After college, I traveled to Manila and for ten years I lived in the Philippines. I was excepted as a 'mestizo' and fit into the former Spanish colony. I was a B-movie Character Actor,
working on international and local films, enjoying a 'crazy and wild' abandonment. Then a life changing experience gave me faith in a personal Higher Being. After walking away from the film business, I lived back in the USA, not sure of my direction in life finding work in construction, finish carpentry, door hanging, and many other jobs I'd like to forget.

In 1991, at 38, I attended a Holt Heritage Camp that was a great experience and really began my own journey of Adoption Identity search. I had never thought much of my Korean culture, though I always felt proud of being "HALF-Korean" and "half-Something".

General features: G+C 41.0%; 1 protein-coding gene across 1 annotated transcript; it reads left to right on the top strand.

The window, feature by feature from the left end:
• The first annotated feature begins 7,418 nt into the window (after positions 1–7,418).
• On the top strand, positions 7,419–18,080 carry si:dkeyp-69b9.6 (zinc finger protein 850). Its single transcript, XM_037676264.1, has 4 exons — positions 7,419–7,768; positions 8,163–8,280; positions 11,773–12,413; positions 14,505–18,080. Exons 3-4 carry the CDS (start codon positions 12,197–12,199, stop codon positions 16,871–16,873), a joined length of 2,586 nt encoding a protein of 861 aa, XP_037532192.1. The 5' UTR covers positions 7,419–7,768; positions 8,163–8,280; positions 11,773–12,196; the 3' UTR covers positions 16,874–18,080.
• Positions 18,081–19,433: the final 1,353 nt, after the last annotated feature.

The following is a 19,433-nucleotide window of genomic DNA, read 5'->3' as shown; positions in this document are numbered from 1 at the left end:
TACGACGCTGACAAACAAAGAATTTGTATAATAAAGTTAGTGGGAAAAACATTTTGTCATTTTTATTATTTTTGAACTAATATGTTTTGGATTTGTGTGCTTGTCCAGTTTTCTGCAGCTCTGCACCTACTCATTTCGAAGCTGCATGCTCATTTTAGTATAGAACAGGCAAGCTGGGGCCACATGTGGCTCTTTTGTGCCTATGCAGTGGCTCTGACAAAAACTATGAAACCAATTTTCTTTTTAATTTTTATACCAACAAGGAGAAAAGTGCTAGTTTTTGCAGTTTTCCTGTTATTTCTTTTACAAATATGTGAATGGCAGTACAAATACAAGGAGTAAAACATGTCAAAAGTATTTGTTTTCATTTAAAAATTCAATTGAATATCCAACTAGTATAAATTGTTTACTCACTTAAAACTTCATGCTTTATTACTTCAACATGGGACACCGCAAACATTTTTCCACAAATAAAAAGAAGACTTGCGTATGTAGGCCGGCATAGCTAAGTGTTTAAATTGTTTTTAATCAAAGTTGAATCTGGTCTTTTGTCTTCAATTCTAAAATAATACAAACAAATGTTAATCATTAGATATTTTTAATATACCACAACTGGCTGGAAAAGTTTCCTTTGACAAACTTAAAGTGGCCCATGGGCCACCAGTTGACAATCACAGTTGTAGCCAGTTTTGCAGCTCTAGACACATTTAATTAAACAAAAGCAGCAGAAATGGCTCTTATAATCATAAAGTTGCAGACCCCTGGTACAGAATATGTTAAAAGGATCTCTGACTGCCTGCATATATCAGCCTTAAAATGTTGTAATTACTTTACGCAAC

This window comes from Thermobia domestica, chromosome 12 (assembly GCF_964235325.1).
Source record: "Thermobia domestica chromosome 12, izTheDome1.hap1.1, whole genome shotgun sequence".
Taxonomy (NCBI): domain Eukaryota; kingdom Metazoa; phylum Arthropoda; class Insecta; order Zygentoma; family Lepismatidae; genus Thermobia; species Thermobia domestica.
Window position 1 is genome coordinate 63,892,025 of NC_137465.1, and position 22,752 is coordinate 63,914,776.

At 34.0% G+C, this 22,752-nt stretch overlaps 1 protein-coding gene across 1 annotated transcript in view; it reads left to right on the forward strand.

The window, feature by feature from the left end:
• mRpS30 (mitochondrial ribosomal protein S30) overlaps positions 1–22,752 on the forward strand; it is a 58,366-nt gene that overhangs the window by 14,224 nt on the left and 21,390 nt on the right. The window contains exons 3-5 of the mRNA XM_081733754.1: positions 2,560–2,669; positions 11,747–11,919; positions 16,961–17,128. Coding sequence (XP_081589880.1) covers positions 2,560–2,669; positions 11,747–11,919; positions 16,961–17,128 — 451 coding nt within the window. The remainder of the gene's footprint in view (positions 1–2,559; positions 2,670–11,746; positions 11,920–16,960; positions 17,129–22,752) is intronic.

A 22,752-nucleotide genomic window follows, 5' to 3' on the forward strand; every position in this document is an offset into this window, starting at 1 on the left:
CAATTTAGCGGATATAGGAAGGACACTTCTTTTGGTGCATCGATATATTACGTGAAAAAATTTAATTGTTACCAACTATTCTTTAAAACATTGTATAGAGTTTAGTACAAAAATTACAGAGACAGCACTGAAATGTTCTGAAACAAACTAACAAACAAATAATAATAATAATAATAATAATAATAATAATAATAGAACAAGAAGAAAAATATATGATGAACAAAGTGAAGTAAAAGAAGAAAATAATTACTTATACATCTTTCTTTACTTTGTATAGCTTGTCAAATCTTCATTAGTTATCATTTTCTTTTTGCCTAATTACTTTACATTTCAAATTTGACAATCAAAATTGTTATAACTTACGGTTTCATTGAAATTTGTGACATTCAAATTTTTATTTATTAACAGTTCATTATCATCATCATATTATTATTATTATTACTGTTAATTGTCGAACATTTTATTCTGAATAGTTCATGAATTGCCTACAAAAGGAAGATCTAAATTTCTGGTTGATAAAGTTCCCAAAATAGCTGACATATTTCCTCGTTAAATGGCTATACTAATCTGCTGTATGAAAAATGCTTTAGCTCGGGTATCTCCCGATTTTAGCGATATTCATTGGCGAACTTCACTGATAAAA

In 1994 I came back to Seoul, Korea, with my church Vineyard Christian Fellowship, and was invited to stay with a church in East Seoul, for one year. I have lived here since late 1995- re-discovering my "Korean-ness", teaching English and telling my Adoption Story to thousands of Korean students of all ages, helping their understanding of Korean Adoptees. It is one of the issues that Korea is now facing, even for its own secretly adopted children, those who were adopted IN-Country by Koreans who desired a family but due to problems with Infertility secretly adopt.